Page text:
There are two kinds of people who went to see The A-Team last summer: those who loved the show, and those who had never seen it before but knew that Mr. T was in it, and also, that he pitied quite the fool. And even though I was born the same year the show premiered and have had access to the internet to watch it over the years, count me in the latter category. That being said, for a casual action nut who wasn’t head-over-heels for the show, The A-Team, in hindsight, was the greatest balls-to-the-walls action movie of the summer. I don’t know how the fans of the show felt about it, but I hear that they hated it. And all I can ask is, “How?” From the clips I’ve seen of the show, both it and the movie look like they were meant to be live-action cartoons. And how could you possibly go wrong with that?
Last summer, two big action movies came out. Both were supposed to cater to those who grew up in the '80s and liked explosions and the shirtless men who caused said explosions. One was The A-Team, which, for all its ridiculousness and action, didn’t seem to quite find the audience that it deserved. The other was The Expendables, which found quite the audience but didn’t really deserve it at all. What separates the two is that one is fun and features a tank shooting itself to safety while plummeting out of the sky. The other features Detective Sergeant Angel Juan Marcos Batista from Dexter as a general (here pronounced “Hen-er-al”) and also, as Katey Rich pointed out, Mickey Rourke crying in a mirror. The line of quality is clear here: The A-Team was good, and The Expendables was not so good, even if it did include Arnie, Sly, and Bruce in a scene together for, like, two minutes.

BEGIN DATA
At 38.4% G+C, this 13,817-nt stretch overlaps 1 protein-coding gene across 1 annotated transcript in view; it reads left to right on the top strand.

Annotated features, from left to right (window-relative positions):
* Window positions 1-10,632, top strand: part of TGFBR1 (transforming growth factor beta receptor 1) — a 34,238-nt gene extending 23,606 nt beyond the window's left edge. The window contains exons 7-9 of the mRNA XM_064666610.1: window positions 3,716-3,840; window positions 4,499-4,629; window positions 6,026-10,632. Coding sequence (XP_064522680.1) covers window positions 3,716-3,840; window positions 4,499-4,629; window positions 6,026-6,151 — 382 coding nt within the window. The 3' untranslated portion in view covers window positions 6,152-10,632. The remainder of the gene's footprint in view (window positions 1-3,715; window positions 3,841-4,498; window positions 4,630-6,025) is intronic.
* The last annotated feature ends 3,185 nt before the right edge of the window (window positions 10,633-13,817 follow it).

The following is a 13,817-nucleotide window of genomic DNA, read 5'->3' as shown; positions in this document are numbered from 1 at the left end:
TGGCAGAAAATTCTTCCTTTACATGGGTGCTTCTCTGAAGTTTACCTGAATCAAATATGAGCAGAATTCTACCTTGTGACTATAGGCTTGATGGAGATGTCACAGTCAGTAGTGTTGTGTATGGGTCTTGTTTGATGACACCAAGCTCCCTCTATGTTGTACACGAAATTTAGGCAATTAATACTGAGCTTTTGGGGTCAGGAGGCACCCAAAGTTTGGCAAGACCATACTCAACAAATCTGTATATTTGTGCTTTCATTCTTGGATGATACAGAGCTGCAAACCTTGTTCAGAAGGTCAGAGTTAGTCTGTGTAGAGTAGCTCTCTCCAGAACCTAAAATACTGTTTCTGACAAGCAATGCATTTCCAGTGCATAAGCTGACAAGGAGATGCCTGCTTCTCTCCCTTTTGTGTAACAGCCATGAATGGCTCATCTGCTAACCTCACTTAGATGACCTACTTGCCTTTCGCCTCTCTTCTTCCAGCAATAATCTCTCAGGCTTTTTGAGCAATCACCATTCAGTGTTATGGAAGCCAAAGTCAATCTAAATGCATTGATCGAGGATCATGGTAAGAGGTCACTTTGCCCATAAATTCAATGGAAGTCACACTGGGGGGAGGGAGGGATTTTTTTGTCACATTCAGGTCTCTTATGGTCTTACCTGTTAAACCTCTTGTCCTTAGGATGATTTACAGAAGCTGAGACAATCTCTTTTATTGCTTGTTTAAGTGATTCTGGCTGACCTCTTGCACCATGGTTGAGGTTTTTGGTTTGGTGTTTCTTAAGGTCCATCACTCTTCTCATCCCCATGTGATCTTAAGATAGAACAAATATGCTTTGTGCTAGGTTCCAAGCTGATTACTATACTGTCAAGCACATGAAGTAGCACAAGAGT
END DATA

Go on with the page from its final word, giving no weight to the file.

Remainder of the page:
But why was The A-Team so good, you ask? Well, that’s easy -- Big. Stupid. Action. While The Expendables was definitely big and stupid, it wasn’t a capital Big or a capital Stupid. Instead, it relied on its cast to carry it through, which really didn’t amount to much more than Randy Couture talking about his cauliflower ear and Stallone trying to romance a woman. But The A-Team just doesn’t give a shit about all that character jazz, which is why fans of the show may not have liked it so much. That’s not to say that The A-Team doesn’t have excellent interaction with the characters, as it does. Liam Neeson, with a cigar in his mouth and a grizzled voice, is pretty much the equivalent of Indiana Jones badassery (I’m sorry, but he is). And the way he works with that guy from District 9 (Sharlto Copley), that guy from The Hangover (Bradley Cooper), and that guy who smashed Chuck Liddell’s face in (Quinton “Rampage” Jackson) is just classic. A lot of the great elements from the show (or so I’m told from the special features), such as B.A. being afraid to fly, are here and done to perfection. You can tell that these characters really care about each other, because they don’t force B.A. to get on the planes. They trick him instead. It’s all to comical effect, and it makes all the characters pretty likeable.